A landlocked sub-Saharan country, Burkina Faso is among the poorest countries in the world—44 percent of its population lives below the international poverty line of US$1.90 per day —and it ranks 185th out of 188 countries on UNDP's 2016 Human Development Index .Rapid population growth, gender inequality, and low levels of educational attainment contribute to food insecurity and poverty in Burkina Faso. The total population is just over 20 million with the estimated population growth rate is 3.1 percent per year and seven out of 10 Burkinabe are younger than 30. Total health care expenditures were an estimated 5% of GDP. Total expenditure on health per capita is 82 in 2014. Despite increased government funding and an effective expansion of proven health interventions, Burkina Faso still faces major challenges in the health sector.Communicable diseases continue to be the primary cause of morbidity and mortality in the country, with malaria being the largest contributor to mortality for children under 5 years of age. In addition, Burkina Faso did not fully meet Millennium Development Goals in child mortality, maternal mortality and sanitation. USAID is contributing to new advances in health by increasing malaria prevention and control and expanding access to improved water resources, sanitation and family planning.
The Ministry of Public Health in Cameroon is responsible for the maintenance of all public health services. Many missionaries maintain health and leprosy centers. The government is pursuing a vigorous policy of public health improvement, with considerable success in reducing sleeping sickness, leprosy, and other endemic diseases.
The Moldovan state has a universal health care system.
The 2010 maternal mortality rate per 100,000 births for Tanzania was 790. This is compared with 449 in 2008 and 610.2 in 1990. The UN Child Mortality Report 2011 reports a decrease in under-five mortality from 155 per 1,000 live births in 1990 to 76 per 1,000 live births in 2010, and in neonatal mortality from 40 per 1,000 live births to 26 per 1,000 live births. The aim of the report The State of the World's Midwifery is to highlight ways in which the Millennium Development Goals can be achieved, particularly Goal 4 – Reduce child mortality and Goal 5 – improve maternal health. In Tanzania there are only two midwives per 1,000 live births; and the lifetime risk of death during delivery for women is one in 23.
The quality of healthcare in Rwanda has historically been very low, both before and immediately after the 1994 genocide. In 1998, more than one in five children died before their fifth birthday, often from malaria. But in recent years Rwanda has seen improvement on a number of key health indicators. Between 2005 and 2013, life expectancy increased from 55.2 to 64.0, under-5 mortality decreased from 106.4 to 52.0 per 1,000 live births, and incidence of tuberculosis has dropped from 101 to 69 per 100,000 people. The country's progress in healthcare has been cited by the international media and charities. The Atlantic devoted an article to "Rwanda's Historic Health Recovery". Partners In Health described the health gains "among the most dramatic the world has seen in the last 50 years".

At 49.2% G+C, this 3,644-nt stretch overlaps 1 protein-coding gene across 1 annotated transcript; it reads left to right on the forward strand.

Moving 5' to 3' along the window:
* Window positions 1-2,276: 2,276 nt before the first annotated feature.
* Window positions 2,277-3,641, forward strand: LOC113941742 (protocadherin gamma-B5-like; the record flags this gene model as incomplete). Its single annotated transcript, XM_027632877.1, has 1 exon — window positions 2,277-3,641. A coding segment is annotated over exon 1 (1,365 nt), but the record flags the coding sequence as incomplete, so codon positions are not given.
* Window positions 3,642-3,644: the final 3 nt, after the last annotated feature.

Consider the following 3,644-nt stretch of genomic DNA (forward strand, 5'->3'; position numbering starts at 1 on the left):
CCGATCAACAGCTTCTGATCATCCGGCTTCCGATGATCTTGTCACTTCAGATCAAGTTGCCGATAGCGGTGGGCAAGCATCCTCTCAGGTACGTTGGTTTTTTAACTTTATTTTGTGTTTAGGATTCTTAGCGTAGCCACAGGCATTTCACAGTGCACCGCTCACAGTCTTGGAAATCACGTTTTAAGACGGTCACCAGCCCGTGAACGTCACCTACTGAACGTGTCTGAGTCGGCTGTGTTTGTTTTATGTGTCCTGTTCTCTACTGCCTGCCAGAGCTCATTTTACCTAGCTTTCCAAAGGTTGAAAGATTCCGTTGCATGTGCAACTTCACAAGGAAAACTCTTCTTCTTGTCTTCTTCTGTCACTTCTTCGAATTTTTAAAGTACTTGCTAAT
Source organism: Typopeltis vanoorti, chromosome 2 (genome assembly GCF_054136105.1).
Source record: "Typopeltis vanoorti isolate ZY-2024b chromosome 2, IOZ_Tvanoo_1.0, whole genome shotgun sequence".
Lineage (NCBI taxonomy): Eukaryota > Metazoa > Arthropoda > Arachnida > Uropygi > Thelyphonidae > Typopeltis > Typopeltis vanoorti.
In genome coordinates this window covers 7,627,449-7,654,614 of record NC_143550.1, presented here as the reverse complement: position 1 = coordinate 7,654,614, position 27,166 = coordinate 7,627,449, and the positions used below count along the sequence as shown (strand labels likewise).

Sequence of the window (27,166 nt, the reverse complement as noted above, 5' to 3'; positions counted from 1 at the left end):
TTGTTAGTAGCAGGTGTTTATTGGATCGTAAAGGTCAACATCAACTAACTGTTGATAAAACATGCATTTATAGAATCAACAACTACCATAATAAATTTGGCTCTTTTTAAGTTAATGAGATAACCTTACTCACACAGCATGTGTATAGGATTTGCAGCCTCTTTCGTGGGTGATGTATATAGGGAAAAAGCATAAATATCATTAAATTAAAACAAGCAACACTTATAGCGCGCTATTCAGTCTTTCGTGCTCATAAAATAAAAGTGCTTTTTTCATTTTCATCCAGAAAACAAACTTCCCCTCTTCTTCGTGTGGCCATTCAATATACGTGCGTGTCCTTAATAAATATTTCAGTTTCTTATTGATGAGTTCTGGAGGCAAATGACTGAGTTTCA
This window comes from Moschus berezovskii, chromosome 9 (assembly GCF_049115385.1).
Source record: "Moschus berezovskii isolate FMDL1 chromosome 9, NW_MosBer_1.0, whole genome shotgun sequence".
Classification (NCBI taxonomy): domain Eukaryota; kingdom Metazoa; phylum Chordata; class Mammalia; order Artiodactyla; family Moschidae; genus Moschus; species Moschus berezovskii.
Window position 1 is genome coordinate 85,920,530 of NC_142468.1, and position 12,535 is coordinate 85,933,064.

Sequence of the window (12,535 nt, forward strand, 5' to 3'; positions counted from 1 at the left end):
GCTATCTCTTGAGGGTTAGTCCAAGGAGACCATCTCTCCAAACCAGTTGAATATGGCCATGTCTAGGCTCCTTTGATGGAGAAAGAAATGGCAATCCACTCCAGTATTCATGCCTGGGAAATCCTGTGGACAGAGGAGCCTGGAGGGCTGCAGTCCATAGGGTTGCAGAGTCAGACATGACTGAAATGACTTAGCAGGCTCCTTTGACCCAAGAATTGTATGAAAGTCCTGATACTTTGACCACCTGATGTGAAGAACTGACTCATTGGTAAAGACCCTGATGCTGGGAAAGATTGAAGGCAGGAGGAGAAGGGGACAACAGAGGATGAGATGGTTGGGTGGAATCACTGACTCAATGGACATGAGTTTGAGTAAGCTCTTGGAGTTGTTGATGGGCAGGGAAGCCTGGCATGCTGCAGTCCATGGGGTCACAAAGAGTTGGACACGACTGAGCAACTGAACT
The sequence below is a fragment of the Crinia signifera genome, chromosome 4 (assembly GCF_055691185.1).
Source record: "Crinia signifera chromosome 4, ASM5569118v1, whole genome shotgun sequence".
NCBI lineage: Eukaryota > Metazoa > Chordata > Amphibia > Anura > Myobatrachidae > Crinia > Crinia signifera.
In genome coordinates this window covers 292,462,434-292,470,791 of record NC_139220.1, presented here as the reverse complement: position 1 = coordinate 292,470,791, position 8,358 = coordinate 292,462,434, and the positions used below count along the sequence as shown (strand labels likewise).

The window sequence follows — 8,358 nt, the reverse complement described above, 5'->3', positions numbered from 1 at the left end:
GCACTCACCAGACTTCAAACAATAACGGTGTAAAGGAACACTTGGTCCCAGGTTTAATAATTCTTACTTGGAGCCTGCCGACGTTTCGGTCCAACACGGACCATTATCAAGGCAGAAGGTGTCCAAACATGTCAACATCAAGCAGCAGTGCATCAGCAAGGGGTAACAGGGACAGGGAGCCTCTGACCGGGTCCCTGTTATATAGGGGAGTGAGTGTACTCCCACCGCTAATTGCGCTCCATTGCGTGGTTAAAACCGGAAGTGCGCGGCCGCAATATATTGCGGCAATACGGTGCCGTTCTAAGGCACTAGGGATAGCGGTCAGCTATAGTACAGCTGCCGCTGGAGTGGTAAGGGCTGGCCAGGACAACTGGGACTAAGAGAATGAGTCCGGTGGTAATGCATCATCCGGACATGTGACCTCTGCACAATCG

The African country of Zambia faces a number of ongoing health challenges.
Both maternal and child health are interdependent and substantially contributing to high burden of mortality worldwide. Every year, 289 000 women die due to complications in pregnancy and childbirth, and 6.6 million children below 5 years of age die of complications in the newborn period and of common childhood diseases. Sub-Saharan Africa (SSA), which includes Tanzania, contribute higher proportion of maternal and child mortality. Due to considerable proportion of mortality being attributed by maternal and child health, the United Nations together with other international agencies incorporated the two into Millennium Development Goals (MDGs) 4 and 5. In this regard, Tanzania through the Ministry of Health and Social Welfare (MoHSW) adopted different strategies and efforts to promote safe motherhood and improve child survival. Similarly, in an effort to improve maternal and child health, Tanzania’s government has declared maternal and child health services to be exempt from user fees in government facilities.
Undernutrition in children, where an individual is not getting enough calories, protein, or micronutrients, is common globally and may result in both short and long term irreversible negative health outcomes. This is also sometimes called malnutrition, but this could also refer to getting too much food. The World Health Organization (WHO) estimates that malnutrition accounts for 54 percent of child mortality worldwide, about 1 million children. Another estimate also by WHO states that childhood underweight is the cause for about 35% of all deaths of children under the age of five years worldwide.
Child health and nutrition in Africa is concerned with the health care of children through adolescents in the various countries of Africa. The right to health and a nutritious and sufficient diet are internationally recognized fundamental human rights protected by international treaties and conventions on the right to life, as well as in charters, strategies and declarations. Millennium Development Goals (MDGs) 1, 4, 5 and 6 highlight, respectively, how poverty, hunger, child mortality, maternal health, the eradication of HIV/AIDS, malaria, tuberculosis and other diseases are of particular significance in the context of child health.
Child Mortality in Ghana describes the child mortality in the country of Ghana. Like in other parts of the world, child mortality is declining in Ghana.